Like most Americans, I spend a lot of my life on the Internet. My “day job” is in I.T., I run my own web site (Scott Bradford: Off on a Tangent), and I’ve built a few other web sites and web applications over the years. The web sites that I have built were made in the United States, and are hosted in the United States.
But, of course, they are accessible from other countries. That’s how the Internet works. And other countries have their own laws and regulations affecting the web. Am I bound by European Union (E.U.) laws because E.U. citizens visit my web site?
The correct answer is “no.” If my web site complies with the laws in the place where it was built and published — the U.S. — then it’s in the clear. But the E.U. asserts that its rules, even dumb ones like the General Data Protection Regulation (GDPR), apply to any web site that is visited or used by people in the E.U. They have no authority over me, but they claim that they do. Does Canada have authority over my web site too? How ’bout North Korea?
This poses a problem even inside the U.S., because each state is sovereign over its domestic affairs and can make its own laws. Normally this is fine. But, for example, most states assert an authority to charge sales tax on online purchases made by their residents, even when the web site they made the purchase from is in another state. Amazon and other big businesses can comply fairly easily, but this puts an unrealistic burden on small businesses. If I sell quilts in Virginia, I shouldn’t have to learn and comply with all fifty states’ rules to start selling online…and I definitely shouldn’t have to learn and comply with the rules in every country in the world!
This is a legitimate interstate and international commerce issue, and it’s time for the federal government to step and and define — in a fair and consistent way — which one location’s rules hold sway over online transactions. There are many ways to do this. For a product purchase, it could be the location of the business, the physical location of the server on which the transaction occurred, or the location of the person making the purchase. Pick one, and only one.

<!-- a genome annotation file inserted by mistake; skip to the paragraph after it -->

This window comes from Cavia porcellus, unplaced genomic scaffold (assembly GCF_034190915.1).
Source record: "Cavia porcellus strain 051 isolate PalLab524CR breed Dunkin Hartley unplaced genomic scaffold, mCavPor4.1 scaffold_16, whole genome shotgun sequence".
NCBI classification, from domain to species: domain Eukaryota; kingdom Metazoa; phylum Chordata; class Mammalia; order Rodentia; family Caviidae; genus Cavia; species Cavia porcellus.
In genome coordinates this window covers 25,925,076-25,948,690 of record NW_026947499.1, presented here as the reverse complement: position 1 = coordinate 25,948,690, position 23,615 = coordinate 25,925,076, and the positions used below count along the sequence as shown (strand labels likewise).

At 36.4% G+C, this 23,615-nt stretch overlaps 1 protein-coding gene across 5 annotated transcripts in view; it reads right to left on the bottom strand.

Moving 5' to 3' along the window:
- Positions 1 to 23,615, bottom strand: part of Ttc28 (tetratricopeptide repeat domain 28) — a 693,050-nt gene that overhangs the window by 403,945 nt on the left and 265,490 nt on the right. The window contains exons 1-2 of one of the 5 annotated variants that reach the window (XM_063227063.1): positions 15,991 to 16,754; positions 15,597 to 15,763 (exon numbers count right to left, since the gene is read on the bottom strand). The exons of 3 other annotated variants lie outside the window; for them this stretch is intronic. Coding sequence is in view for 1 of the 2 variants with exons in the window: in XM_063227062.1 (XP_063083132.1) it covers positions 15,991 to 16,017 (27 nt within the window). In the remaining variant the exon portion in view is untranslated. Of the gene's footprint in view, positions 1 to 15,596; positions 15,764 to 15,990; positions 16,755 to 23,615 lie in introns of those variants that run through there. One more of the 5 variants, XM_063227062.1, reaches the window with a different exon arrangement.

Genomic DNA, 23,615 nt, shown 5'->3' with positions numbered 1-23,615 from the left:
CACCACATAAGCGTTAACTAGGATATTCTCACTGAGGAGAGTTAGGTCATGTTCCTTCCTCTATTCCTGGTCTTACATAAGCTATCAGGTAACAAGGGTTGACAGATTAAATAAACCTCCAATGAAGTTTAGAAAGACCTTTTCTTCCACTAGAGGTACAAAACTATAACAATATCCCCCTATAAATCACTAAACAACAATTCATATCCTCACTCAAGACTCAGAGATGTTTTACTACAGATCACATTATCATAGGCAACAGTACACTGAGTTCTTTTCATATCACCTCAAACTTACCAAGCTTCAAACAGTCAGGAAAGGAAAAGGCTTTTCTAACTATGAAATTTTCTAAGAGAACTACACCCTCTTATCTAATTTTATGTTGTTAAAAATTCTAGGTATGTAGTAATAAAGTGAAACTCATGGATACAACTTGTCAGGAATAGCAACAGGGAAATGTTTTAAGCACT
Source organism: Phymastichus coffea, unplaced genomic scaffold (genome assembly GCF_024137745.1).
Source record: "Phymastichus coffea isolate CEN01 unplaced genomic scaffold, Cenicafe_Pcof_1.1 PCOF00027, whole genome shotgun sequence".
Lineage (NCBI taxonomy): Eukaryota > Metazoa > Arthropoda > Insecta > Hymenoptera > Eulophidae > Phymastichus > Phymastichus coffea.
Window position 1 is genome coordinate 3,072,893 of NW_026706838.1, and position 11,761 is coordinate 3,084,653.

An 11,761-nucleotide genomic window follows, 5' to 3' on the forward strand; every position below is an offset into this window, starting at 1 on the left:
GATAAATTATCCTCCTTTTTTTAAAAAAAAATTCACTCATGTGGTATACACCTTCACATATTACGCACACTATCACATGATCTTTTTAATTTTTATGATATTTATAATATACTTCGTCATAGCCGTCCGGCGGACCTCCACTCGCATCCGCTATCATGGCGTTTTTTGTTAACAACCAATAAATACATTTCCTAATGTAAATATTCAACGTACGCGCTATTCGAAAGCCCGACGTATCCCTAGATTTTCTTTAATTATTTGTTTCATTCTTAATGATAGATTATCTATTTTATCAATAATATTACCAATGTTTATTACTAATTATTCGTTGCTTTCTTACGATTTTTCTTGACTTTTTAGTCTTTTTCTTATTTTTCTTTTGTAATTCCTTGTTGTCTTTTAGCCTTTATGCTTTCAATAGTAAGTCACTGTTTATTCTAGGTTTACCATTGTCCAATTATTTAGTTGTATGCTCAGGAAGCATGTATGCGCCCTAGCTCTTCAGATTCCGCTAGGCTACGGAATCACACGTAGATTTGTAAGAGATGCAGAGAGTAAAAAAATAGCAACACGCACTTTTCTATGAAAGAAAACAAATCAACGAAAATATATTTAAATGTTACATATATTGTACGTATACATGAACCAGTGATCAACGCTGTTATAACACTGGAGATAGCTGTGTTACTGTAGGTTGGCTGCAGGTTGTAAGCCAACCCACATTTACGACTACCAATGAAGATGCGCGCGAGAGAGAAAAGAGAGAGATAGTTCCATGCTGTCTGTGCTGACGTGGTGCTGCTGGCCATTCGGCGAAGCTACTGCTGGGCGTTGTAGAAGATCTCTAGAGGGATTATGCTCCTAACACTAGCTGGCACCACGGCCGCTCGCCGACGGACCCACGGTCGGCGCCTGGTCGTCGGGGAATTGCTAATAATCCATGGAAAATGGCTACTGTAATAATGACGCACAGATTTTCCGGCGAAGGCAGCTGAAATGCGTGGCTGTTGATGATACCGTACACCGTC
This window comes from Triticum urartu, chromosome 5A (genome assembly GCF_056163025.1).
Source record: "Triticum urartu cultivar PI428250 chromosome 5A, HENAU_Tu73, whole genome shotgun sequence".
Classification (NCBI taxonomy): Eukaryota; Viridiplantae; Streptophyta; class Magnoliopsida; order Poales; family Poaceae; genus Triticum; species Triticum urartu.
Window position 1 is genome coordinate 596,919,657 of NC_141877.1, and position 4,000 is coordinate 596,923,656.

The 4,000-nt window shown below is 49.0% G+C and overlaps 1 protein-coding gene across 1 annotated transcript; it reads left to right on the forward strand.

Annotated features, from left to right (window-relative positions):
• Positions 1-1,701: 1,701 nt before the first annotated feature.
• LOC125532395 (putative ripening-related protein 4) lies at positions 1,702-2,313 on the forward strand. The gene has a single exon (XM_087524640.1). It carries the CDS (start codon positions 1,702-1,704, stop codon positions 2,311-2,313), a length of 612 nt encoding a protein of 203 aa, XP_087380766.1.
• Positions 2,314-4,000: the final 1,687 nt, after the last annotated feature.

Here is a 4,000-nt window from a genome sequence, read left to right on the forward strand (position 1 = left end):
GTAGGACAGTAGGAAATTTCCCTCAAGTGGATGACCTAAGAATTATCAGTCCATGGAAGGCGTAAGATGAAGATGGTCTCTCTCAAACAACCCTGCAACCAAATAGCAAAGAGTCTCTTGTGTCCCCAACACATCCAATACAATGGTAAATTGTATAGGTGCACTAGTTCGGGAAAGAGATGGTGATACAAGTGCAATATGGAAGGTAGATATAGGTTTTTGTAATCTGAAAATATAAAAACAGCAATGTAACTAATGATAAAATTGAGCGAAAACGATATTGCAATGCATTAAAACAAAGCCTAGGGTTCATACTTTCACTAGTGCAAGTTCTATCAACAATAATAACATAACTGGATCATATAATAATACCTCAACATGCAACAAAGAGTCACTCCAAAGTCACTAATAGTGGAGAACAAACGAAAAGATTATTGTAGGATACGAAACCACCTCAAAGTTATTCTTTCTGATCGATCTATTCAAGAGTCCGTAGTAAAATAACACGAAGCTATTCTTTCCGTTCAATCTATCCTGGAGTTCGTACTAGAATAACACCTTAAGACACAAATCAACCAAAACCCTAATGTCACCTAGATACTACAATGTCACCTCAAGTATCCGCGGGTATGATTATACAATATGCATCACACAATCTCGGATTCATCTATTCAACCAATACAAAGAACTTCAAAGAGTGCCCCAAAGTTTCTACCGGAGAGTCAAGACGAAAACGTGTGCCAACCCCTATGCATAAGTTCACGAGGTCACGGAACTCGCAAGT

The least burdensome way of doing this would be to define the location of an Internet transaction as the location of the business or publisher. So my web site, published from my home in Virginia, would be bound by Virginia and U.S. law…and no other states’ or countries’ laws. And for a business, it would be the primary location of that business.
Using Amazon as our example, they are located in Washington state. Currently, if I make a purchase on Amazon in Virginia, I am charged Virginia sales tax. But the purchase did not necessarily actually occur in Virginia. Physically, it occurred on a server in some server farm somewhere. For the purposes of jurisdiction, the federal government should declare that it occurred at the location of the business — Washington state — and it is Washington’s laws that should dictate how Amazon handles them and what taxes they charge.
Why? Because the analog equivalent of my digital purchase is that I traveled to Amazon and bought something in their store and then brought it home. It’s like if I hopped in my car and drove from Virginia to a specialty shop in Pennsylvania, bought something there, and brought it home with me. I would pay Pennsylvania sales tax, not Virginia sales tax. The same would apply if I just called that shop on the phone and made a purchase that way and had it shipped. And the same should apply (but currently doesn’t) if I make that purchase online.
Even if we decide to go the other way with it, fine, but we need a clear definition. the important thing is that we need a federal regulation — under its interstate and international commerce authorities — to define these things one way or another. And the U.S. government should assert its own authority and make it clear that U.S. businesses and individuals are not bound by any foreign laws when they are operating in the U.S., and take whatever steps are necessary to prevent foreign powers from attempting to assert any such authority.